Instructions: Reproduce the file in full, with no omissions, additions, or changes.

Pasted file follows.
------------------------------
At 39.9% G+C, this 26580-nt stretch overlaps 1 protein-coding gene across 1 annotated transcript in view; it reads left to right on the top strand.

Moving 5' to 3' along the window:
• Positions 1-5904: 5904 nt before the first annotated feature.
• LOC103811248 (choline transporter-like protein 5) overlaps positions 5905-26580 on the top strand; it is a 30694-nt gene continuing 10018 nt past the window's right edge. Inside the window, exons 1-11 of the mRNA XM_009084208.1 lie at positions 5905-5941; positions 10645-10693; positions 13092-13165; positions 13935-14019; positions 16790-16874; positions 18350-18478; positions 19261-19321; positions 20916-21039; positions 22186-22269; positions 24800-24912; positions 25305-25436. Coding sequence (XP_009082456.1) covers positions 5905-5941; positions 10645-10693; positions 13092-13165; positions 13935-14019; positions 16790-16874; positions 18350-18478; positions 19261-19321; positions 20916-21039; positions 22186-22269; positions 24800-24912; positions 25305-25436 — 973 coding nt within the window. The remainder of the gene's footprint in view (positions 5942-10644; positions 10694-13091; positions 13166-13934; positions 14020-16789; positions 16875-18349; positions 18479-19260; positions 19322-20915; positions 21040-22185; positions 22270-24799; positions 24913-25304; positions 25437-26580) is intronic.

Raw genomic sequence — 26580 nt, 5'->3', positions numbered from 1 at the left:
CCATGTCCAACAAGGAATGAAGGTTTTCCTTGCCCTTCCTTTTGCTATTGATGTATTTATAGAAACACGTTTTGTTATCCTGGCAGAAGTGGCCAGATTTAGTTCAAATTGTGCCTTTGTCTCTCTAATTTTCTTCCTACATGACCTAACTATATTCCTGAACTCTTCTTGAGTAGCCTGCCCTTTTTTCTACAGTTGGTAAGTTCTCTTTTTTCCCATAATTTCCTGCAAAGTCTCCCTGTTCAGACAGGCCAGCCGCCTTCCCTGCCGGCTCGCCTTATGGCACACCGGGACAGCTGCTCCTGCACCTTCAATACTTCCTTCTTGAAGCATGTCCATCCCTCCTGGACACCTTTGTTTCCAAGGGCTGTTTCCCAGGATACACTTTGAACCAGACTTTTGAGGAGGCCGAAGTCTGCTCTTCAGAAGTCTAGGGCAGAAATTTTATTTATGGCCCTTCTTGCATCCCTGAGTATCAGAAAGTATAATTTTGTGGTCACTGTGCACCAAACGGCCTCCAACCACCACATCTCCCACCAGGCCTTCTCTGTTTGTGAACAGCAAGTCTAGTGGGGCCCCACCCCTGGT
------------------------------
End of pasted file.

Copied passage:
At 39.9% G+C, this 26580-nt stretch overlaps 1 protein-coding gene across 1 annotated transcript in view; it reads left to right on the top strand.

Moving 5' to 3' along the window:
• Positions 1-5904: 5904 nt before the first annotated feature.
• LOC103811248 (choline transporter-like protein 5) overlaps positions 5905-26580 on the top strand; it is a 30694-nt gene continuing 10018 nt past the window's right edge. Inside the window, exons 1-11 of the mRNA XM_009084208.1 lie at positions 5905-5941; positions 10645-10693; positions 13092-13165; positions 13935-14019; positions 16790-16874; positions 18350-18478; positions 19261-19321; positions 20916-21039; positions 22186-22269; positions 24800-24912; positions 25305-25436. Coding sequence (XP_009082456.1) covers positions 5905-5941; positions 10645-10693; positions 13092-13165; positions 13935-14019; positions 16790-16874; positions 18350-18478; positions 19261-19321; positions 20916-21039; positions 22186-22269; positions 24800-24912; positions 25305-25436 — 973 coding nt within the window. The remainder of the gene's footprint in view (positions 5942-10644; positions 10694-13091; positions 13166-13934; positions 14020-16789; positions 16875-18349; positions 18479-19260; positions 19322-20915; positions 21040-22185; positions 22270-24799; positions 24913-25304; positions 25437-26580) is intronic.

Raw genomic sequence — 26580 nt, 5'->3', positions numbered from 1 at the left:
CCATGTCCAACAAGGAATGAAGGTTTTCCTTGCCCTTCCTTTTGCTATTGATGTATTTATAGAAACACGTTTTGTTATCCTGGCAGAAGTGGCCAGATTTAGTTCAAATTGTGCCTTTGTCTCTCTAATTTTCTTCCTACATGACCTAACTATATTCCTGAACTCTTCTTGAGTAGCCTGCCCTTTTTTCTACAGTTGGTAAGTTCTCTTTTTTCCCATAATTTCCTGCAAAGTCTCCCTGTTCAGACAGGCCAGCCGCCTTCCCTGCCGGCTCGCCTTATGGCACACCGGGACAGCTGCTCCTGCACCTTCAATACTTCCTTCTTGAAGCATGTCCATCCCTCCTGGACACCTTTGTTTCCAAGGGCTGTTTCCCAGGATACACTTTGAACCAGACTTTTGAGGAGGCCGAAGTCTGCTCTTCAGAAGTCTAGGGCAGAAATTTTATTTATGGCCCTTCTTGCATCCCTGAGTATCAGAAAGTATAATTTTGTGGTCACTGTGCACCAAACGGCCTCCAACCACCACATCTCCCACCAGGCCTTCTCTGTTTGTGAACAGCAAGTCTAGTGGGGCCCCACCCCTGGT